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Fire Drill to Evacuate High-Rises

Civic Center sites and 20,000 people will be involved in the exercise.

September 09, 2004|Eric Malnic | Times Staff Writer

A massive fire drill involving the simultaneous evacuation of up to 20,000 people from City Hall, police headquarters, the federal building on Los Angeles Street, the criminal courts building and several other Civic Center structures will occur this morning, officials said Wednesday.

The unprecedented exercise is expected to snarl late-morning commuter traffic and delay city business and court proceedings for hours. Several streets probably will be closed and 20 fire engines will be deployed, fire officials said.

"There clearly could be some disruptions," said Alan Parachini, a spokesman for Los Angeles County Superior Court. "But there would be disruptions in the event of a real disaster."

The drill is scheduled to start about 9:30 a.m. and last up to an hour and a half. It was announced by Mayor James K. Hahn's office as he and Fire Chief William Bamattre proposed changes to the city fire code that would require a full-building fire drill evacuation every three years of all 22 commercial structures in the city that are 35 stories or taller.

The current code requires such buildings to hold drills on individual floors once a year, but there is no requirement to evacuate all floors simultaneously.

"The events of Sept. 11, 2001, clearly illustrated the need for high-rise buildings to be proficient if a total and sudden building evacuation becomes necessary," Bamattre said. Requiring "a full-scale, realistic, total building evacuation every three years," he said, will help the city achieve "a proactive and efficient state of preparedness."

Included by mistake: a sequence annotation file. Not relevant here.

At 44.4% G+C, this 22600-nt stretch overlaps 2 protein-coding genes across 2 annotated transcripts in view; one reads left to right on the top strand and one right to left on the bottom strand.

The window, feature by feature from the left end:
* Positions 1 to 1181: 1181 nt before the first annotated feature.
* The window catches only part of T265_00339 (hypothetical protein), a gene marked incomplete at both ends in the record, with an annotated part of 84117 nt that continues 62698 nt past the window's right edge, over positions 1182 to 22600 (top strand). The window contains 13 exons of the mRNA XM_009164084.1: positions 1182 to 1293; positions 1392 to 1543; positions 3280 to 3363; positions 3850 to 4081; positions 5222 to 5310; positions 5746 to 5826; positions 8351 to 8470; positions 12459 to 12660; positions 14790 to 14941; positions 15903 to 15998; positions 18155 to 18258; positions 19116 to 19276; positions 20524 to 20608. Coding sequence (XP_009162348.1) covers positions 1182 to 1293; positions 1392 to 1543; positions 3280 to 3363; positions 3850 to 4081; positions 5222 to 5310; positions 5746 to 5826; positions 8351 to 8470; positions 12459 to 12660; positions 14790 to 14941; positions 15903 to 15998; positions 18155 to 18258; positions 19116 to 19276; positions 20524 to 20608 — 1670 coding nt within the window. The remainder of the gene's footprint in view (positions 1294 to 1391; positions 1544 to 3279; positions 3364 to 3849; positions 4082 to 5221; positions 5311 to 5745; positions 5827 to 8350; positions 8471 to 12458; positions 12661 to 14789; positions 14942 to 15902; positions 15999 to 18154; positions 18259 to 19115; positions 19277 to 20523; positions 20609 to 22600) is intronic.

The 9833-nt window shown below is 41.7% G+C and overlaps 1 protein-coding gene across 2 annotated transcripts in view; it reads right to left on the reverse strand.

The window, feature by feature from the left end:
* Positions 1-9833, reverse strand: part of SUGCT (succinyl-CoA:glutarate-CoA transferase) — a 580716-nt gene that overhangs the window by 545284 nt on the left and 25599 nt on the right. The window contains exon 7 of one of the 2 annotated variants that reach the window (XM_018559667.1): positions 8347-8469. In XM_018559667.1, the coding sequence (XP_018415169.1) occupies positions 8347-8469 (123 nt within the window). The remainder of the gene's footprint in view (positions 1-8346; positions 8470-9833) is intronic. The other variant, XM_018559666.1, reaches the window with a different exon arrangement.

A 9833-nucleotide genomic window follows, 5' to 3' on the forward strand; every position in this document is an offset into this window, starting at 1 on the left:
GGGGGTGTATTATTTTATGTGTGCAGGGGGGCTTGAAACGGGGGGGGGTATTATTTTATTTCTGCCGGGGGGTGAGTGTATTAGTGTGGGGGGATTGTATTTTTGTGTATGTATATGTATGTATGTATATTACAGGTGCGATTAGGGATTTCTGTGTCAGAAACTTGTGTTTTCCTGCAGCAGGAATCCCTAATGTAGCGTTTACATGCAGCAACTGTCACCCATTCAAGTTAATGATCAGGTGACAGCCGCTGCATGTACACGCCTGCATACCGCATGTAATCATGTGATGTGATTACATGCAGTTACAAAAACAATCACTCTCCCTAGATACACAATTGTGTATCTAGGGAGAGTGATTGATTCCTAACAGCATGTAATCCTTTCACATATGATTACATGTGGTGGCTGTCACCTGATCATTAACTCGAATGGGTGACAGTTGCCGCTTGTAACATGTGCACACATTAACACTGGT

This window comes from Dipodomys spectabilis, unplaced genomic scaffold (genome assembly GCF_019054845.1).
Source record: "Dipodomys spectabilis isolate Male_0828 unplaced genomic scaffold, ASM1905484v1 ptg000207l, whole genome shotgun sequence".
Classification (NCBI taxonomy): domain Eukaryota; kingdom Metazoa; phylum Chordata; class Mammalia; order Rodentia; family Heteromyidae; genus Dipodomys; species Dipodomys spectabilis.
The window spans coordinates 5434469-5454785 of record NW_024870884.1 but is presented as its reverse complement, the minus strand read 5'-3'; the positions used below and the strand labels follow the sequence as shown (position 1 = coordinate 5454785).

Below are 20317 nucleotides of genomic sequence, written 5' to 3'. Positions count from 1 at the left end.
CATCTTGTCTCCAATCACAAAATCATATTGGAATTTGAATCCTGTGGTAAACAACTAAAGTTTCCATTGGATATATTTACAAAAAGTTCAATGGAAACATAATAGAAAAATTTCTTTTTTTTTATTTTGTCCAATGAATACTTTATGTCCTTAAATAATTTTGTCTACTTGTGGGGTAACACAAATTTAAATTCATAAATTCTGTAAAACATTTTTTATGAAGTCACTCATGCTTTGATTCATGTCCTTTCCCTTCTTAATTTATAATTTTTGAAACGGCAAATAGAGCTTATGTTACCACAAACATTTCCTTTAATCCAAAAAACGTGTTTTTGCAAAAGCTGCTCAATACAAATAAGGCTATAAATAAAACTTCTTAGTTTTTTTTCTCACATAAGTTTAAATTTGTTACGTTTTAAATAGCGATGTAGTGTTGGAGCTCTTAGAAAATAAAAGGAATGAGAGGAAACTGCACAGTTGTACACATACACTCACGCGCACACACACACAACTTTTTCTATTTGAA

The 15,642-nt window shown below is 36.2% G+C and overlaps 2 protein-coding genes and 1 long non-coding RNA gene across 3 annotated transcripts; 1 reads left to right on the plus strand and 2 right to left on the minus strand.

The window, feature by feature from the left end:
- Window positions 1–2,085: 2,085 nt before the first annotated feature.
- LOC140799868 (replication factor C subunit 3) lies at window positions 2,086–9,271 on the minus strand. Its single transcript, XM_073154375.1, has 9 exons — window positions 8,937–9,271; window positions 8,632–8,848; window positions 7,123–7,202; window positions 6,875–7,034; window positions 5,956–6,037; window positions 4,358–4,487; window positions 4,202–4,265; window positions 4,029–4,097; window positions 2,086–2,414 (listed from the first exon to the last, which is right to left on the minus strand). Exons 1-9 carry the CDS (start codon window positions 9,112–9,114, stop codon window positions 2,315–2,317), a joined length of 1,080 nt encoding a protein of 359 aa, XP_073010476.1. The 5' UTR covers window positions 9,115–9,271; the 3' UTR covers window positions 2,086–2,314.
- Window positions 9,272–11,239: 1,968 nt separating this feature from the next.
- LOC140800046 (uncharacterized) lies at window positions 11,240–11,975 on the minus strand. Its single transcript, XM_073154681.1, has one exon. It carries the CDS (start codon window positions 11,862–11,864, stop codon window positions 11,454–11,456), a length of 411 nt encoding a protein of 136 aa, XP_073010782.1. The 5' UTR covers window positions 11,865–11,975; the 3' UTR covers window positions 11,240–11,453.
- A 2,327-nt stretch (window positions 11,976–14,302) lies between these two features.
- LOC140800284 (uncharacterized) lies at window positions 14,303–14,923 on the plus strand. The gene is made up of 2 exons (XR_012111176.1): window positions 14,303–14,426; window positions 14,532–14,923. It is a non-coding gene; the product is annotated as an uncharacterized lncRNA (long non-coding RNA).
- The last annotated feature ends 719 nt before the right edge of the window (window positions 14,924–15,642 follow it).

Any code changes would require City Council approval.

Today's drill also will include City Hall East, City Hall South, and the Metropolitan Dispatch Communications Center.

Prisoners and jailers will remain at Parker Center, but most personnel will leave, said Sgt. Catherine Plows, an LAPD spokeswoman.

Fire Capt. Rex Vilaubi said 15,000 to 20,000 people would be escorted from the Civic Center buildings and sent on foot to designated "safe-refuge" areas, some as far away as Olvera Street, across the "slot" containing the Santa Ana Freeway.

"There might be some inconvenience to drivers," said Shannon Murphy, a spokesperson for the mayor. "But this is a coordinated effort, and city departments are prepared for this."

"If it's a mess, the question is, 'Why did we wait for three years?' " said Councilman Jack Weiss. "We should have had smaller drills along the way."

Weiss said that in May 2002, he and City Atty. Rocky Delgadillo proposed code changes that called for evacuation drills twice a year involving at least five floors at a time.

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